When you’ve received a mental health diagnosis, it can be a relief to give a name to what you’ve been experiencing. But beyond a diagnosis, it’s essential to develop a holistic health management strategy, which often includes a medication component.
To give yourself the best chance at success, you need to do more than just take your medication as prescribed. Your mental wellness influences the entirety of your life. Give your diagnosis, your care plan, and yourself the attention, time, and care they deserve. Honor your needs so you can enjoy life, pursue your goals, and show up as your best self.
1. Understand How Your Medication Works
You may have an impression of a commonly prescribed medication for mental health treatment, but do you know how it works? Brand names, cultural familiarity, and pop-culture mentions may have created an idea in your mind of your new prescription. While you should feel confident in your prescriber’s recommended dosage and frequency, it’s also important to know how the drug functions.
Selective serotonin reuptake inhibitors, or SSRIs, work to increase serotonin, the feel-good neurotransmitter, in the brain. This type of medication is commonly used to improve mood and alleviate symptoms in individuals experiencing depression and anxiety. By understanding how your medication works as part of your mental health treatment plan, you can more closely monitor its effectiveness.
Review the information provided by your prescriber regarding how soon it should begin working. Some medications become effective within hours, and others take time to work at their best. Take notes on how your symptoms improve while using your medication as prescribed. If you ever suspect that a dosage adjustment or a different medication is warranted, reach out to your prescriber.
2. Complement Your Prescription With Behavioral Adjustments
Medications can make a significant impact on your mental health symptoms. However, medication alone is not always the most effective way to manage your condition and improve your overall health. Seek to understand your diagnosis, its sources, and what lifestyle improvements you can make to manage it. If there are situations that put you into overdrive, consider how you can reduce or avoid them. Navigate your life with your needs in mind and articulate them as often as you can.
Talk therapy is often recommended, as many mental health conditions have been undiagnosed or ignored for years. Speaking with a professional can help individuals unearth repressed feelings whose acknowledgment can improve mental health outcomes. Research potential providers based on your diagnosis, needs, and preferences. Your insurance may cover therapy at a reduced cost, while your employer’s employee assistance program may offer free sessions.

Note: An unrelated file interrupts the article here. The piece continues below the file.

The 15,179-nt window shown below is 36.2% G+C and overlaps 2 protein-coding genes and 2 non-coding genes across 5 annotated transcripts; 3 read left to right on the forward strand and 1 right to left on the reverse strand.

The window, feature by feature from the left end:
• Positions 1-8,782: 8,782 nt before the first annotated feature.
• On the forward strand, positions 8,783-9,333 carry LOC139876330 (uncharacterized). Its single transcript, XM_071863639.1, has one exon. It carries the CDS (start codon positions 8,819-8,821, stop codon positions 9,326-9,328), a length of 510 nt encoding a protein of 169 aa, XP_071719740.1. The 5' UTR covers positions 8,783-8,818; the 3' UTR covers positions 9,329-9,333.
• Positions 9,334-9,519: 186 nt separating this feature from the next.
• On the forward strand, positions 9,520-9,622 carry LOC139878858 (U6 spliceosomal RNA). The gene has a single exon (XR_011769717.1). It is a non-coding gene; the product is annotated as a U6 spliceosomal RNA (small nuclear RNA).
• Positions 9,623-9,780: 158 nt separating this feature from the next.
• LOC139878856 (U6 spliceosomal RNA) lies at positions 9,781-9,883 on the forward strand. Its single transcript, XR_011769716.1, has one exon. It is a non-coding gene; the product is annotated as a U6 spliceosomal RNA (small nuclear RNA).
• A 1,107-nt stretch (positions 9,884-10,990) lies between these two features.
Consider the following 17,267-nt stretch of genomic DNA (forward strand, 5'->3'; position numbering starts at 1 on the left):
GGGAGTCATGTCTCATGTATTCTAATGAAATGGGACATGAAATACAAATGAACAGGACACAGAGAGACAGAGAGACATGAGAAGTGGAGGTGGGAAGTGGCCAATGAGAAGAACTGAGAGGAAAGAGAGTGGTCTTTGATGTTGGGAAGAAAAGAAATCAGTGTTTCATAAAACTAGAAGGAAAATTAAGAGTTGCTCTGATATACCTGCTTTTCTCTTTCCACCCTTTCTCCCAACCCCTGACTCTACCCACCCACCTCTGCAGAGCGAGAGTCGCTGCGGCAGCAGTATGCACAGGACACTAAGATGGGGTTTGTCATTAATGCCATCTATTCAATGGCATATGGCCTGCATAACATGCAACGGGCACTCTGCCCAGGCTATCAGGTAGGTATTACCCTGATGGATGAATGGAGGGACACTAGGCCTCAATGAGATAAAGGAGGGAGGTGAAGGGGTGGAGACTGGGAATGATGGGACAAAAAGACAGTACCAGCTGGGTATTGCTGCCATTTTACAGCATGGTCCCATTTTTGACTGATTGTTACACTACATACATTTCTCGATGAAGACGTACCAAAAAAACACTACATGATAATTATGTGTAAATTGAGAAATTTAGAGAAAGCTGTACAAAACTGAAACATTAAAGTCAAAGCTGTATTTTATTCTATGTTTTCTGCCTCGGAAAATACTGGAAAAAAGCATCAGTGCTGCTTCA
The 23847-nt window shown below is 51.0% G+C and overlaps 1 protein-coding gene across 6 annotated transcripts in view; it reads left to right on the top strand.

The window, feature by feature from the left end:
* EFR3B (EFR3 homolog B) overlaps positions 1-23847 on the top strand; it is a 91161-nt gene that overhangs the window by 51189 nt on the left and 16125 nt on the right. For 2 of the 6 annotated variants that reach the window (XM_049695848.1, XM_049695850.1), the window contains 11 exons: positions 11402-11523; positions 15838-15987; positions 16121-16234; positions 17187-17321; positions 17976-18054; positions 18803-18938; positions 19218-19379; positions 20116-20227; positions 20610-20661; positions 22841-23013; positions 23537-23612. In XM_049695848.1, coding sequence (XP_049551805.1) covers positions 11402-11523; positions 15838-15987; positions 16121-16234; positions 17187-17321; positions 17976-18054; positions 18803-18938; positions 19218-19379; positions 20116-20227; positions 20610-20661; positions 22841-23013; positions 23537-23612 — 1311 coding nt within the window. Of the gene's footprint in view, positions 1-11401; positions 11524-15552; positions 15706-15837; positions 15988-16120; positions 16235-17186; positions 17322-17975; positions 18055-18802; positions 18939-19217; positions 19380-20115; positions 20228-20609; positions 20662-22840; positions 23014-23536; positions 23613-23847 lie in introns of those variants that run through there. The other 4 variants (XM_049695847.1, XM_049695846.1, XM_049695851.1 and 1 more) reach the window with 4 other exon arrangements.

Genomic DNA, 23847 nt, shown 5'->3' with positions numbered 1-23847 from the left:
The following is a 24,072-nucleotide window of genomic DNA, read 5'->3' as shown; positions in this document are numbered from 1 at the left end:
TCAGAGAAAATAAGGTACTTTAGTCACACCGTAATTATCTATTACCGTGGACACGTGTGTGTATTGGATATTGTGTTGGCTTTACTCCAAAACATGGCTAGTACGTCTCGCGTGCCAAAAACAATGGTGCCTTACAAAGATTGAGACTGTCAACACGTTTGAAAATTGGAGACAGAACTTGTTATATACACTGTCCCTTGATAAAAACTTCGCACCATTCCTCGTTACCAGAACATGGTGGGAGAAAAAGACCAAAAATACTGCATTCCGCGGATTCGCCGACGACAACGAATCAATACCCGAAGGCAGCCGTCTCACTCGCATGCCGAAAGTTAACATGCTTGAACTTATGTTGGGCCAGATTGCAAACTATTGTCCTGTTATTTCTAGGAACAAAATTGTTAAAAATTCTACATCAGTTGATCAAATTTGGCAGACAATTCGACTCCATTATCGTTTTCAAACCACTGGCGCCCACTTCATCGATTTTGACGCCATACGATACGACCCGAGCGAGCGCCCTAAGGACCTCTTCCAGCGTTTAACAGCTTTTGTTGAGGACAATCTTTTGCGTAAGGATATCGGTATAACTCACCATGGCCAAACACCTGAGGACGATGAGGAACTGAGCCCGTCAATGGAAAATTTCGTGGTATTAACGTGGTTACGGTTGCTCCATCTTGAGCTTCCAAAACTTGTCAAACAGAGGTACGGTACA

Many people find that certain foods and movement activities improve or hinder their mental health. Magnesium-rich leafy greens have been shown to have a calming effect in addition to their widely acknowledged fiber benefit. Add the anxiety-soothing power of zinc to your diet through egg yolks, oysters, cashews, and beef. Integrate exercise into your regimen, and you’ll reap the rewards of post-exercise endorphins that can carry on through your day. Assess your health factors and medication restrictions before you commit to an activity and select one that you’ll enjoy.
3. Use Journaling to Track Your Progress and Identify Potential Improvements
Getting in touch with your emotions and discussing them with a therapist may already feel like a big ask. But reflecting on your emotional state, how you relate to the world, and what steps you’re taking is important. You’re putting in a lot of work to improve your mental health and, in turn, your entire life experience. It’s work that’s deserving of your focused effort before, during, and after you implement something new.
At a minimum, it’s important to track how your body is responding to any new medications, food, and lifestyle changes. The human body is adaptable, but when you introduce medications or activities, details matter. Before you implement significant changes, review potential interactions with your medications. Keep a food and activity journal to track your daily activities, making note of your mood.
After a few weeks of tracking, you should be able to identify the days where you feel your best. Review what was similar across those days and consider integrating those practices into your daily routine. If your anxiety is reduced when you wake early, exercise, and eat a nutrient-rich breakfast, aim to do so regularly. Maintaining a journal can help you learn more about your body and mind and how they experience the world. You’ll be able to identify opportunities for improvements or when to have a conversation about your medication with your provider.
Share Your Mental Health Journey With Others
Historically, mental health has been a taboo topic, and that fact often discouraged people from seeking help. Fortunately, it’s now more commonly known that mental health is just as important as physical health. Today, perspectives have shifted toward an emphasis on whole-self health and wellness.
As you become more comfortable with your treatment plan, consider sharing your journey with those close to you. By articulating your needs among family, friends, and colleagues, you’ll gain a support system invested in your success. Your mental health journey is one without an end date — undertaking it with support can make all the difference.